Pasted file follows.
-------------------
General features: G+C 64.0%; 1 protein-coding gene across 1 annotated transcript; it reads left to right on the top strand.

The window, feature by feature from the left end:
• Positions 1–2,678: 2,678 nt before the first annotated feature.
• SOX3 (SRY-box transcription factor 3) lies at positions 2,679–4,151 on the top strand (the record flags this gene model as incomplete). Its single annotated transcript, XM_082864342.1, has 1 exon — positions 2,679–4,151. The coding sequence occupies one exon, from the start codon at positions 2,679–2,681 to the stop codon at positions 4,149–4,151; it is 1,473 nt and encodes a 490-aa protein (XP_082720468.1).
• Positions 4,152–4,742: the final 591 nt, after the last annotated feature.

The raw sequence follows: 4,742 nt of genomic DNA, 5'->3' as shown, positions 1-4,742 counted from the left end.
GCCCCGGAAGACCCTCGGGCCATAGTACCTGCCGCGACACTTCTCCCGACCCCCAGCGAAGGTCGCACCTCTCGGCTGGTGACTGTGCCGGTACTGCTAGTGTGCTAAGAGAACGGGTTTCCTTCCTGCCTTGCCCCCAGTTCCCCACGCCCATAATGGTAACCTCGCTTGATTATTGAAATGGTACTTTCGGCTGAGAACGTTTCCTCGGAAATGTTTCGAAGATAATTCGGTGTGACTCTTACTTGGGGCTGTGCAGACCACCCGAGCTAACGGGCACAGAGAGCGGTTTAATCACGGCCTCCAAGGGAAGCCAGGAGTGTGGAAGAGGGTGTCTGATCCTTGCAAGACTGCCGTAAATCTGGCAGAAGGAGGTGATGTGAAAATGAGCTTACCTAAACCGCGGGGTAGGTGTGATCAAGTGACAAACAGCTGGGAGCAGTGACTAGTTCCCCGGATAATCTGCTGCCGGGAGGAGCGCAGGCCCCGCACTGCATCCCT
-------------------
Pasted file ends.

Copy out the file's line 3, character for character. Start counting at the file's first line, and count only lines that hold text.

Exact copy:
• Positions 1–2,678: 2,678 nt before the first annotated feature.